Syllabus and Course Info Quiz

Questions: What are the major projects? In a bulleted list, provide links to the project descriptions for each of them. Blog Twitter Essays Object Description/ 3D model Interactive Timeline Multimodal Object Analysis How will your final grade be calculated? It will be based on the points earned from all the projects, participation, and extra credit A=4,242 points B=at least 3,827 C=1,775pts What happens if you don’t complete one of the major projects? I will receive a C- and have to retake the class What is the “submission form” and how do you use it? Embed the form below your answer (hint: Google “embed Google form” to find out how). It is the way I turn in my work for credit. I submit a link to my work. Embed the course calendar and weekly overview below this question. Where on the course website can you find an overview of the grading policy and major project deadlines? Under the Syllabus and Course Info heading, on the Grade Calculation tab. What is the best way to see an overview of what’s due each week? Course Calendar What is the attendance policy? Unexcused absences will deduct 50pts from your grade. What is the one way that you can lose points? Arriving late may result in a 20-25pt deduction What are my office hours, and how do you make an appointment to see me outside of class? Mon & Wed 9-11am How do you earn participation credit? Provide a link to the instructions/guidelines for participation. How many points can you earn by participating in or organizing a study group session? How can you be assured of...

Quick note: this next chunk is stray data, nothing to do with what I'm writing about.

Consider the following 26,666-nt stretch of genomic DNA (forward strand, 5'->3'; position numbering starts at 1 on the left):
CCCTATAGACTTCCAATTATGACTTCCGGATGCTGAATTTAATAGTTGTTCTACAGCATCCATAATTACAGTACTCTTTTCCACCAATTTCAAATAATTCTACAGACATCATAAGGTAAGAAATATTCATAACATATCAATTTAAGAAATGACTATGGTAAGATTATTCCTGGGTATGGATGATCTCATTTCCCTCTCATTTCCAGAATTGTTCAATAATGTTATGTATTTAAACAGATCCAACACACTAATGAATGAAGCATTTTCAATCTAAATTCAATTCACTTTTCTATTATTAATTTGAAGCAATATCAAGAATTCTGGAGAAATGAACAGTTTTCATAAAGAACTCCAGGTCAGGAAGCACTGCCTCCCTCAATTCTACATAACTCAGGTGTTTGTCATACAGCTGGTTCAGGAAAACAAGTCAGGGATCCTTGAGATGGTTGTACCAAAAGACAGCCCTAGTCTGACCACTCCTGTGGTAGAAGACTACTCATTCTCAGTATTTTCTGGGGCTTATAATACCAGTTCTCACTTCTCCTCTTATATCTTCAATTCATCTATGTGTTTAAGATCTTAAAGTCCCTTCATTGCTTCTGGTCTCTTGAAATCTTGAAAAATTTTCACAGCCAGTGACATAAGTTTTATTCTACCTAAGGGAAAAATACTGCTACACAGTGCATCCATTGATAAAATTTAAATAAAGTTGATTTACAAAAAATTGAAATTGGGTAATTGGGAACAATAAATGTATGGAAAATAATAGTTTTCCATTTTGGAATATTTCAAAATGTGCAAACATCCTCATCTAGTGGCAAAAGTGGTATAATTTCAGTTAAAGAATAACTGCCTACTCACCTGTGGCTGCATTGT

Why We Need Things 1/11/17

The article “Why We Need Things” brought up a lot of interesting ideas about material possessions and what it means to own them. Two objects that come to mind in my life concerning possessions are a bracelet own and my classic car. The bracelet was given to me by my grandmother on my 16th birthday along with a note explaining the importance of the bracelet. The bracelet was made out of bullet shells in a work camp by my great uncle during WWI. He made it for his sister, my great-grandmother. My mother held on to the bracelet for me until I was 27. It really meant a lot to me to actually have the bracelet in my possession. It reminds me of family and family history.  It may not have any monetary value but it means the world to me. The second item I have that fits into this discussion is my 76 Stingray Corvette. My boyfriend had been wanting a classic car for awhile and he finally talked me into getting one. We spend the majority of our savings on it because he said he wanted it so badly. Well we have now had the car for over a year and the only time he drove it was when he drove it home after buying it. So this car is basically an object he can show his friends to display his...